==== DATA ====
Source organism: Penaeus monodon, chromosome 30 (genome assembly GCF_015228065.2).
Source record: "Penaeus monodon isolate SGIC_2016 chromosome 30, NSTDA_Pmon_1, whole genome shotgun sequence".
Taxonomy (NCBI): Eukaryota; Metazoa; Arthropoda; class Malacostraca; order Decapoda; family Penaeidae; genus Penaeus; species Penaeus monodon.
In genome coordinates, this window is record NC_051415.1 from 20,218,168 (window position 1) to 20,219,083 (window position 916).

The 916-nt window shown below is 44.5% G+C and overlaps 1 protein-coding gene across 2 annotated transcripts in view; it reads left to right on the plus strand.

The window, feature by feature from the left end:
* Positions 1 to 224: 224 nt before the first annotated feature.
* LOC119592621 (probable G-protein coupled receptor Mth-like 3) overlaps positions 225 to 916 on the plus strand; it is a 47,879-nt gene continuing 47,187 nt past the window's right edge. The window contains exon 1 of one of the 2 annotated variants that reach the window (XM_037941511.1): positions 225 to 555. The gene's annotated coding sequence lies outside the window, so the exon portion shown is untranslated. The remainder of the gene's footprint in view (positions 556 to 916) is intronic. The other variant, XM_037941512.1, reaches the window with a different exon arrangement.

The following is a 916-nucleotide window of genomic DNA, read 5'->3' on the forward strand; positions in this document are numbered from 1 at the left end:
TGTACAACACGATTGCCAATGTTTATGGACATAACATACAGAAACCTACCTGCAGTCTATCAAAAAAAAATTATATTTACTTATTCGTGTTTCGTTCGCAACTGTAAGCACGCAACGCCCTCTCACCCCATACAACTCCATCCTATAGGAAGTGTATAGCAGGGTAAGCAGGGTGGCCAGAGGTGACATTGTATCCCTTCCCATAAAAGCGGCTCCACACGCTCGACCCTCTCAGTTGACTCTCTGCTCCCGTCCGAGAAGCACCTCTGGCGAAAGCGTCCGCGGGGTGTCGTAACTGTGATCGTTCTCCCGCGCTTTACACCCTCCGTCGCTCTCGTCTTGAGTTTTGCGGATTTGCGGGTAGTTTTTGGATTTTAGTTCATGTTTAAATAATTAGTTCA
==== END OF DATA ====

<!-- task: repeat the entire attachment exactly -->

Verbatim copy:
Source organism: Penaeus monodon, chromosome 30 (genome assembly GCF_015228065.2).
Source record: "Penaeus monodon isolate SGIC_2016 chromosome 30, NSTDA_Pmon_1, whole genome shotgun sequence".
Taxonomy (NCBI): Eukaryota; Metazoa; Arthropoda; class Malacostraca; order Decapoda; family Penaeidae; genus Penaeus; species Penaeus monodon.
In genome coordinates, this window is record NC_051415.1 from 20,218,168 (window position 1) to 20,219,083 (window position 916).

The 916-nt window shown below is 44.5% G+C and overlaps 1 protein-coding gene across 2 annotated transcripts in view; it reads left to right on the plus strand.

The window, feature by feature from the left end:
* Positions 1 to 224: 224 nt before the first annotated feature.
* LOC119592621 (probable G-protein coupled receptor Mth-like 3) overlaps positions 225 to 916 on the plus strand; it is a 47,879-nt gene continuing 47,187 nt past the window's right edge. The window contains exon 1 of one of the 2 annotated variants that reach the window (XM_037941511.1): positions 225 to 555. The gene's annotated coding sequence lies outside the window, so the exon portion shown is untranslated. The remainder of the gene's footprint in view (positions 556 to 916) is intronic. The other variant, XM_037941512.1, reaches the window with a different exon arrangement.

The following is a 916-nucleotide window of genomic DNA, read 5'->3' on the forward strand; positions in this document are numbered from 1 at the left end:
TGTACAACACGATTGCCAATGTTTATGGACATAACATACAGAAACCTACCTGCAGTCTATCAAAAAAAAATTATATTTACTTATTCGTGTTTCGTTCGCAACTGTAAGCACGCAACGCCCTCTCACCCCATACAACTCCATCCTATAGGAAGTGTATAGCAGGGTAAGCAGGGTGGCCAGAGGTGACATTGTATCCCTTCCCATAAAAGCGGCTCCACACGCTCGACCCTCTCAGTTGACTCTCTGCTCCCGTCCGAGAAGCACCTCTGGCGAAAGCGTCCGCGGGGTGTCGTAACTGTGATCGTTCTCCCGCGCTTTACACCCTCCGTCGCTCTCGTCTTGAGTTTTGCGGATTTGCGGGTAGTTTTTGGATTTTAGTTCATGTTTAAATAATTAGTTCA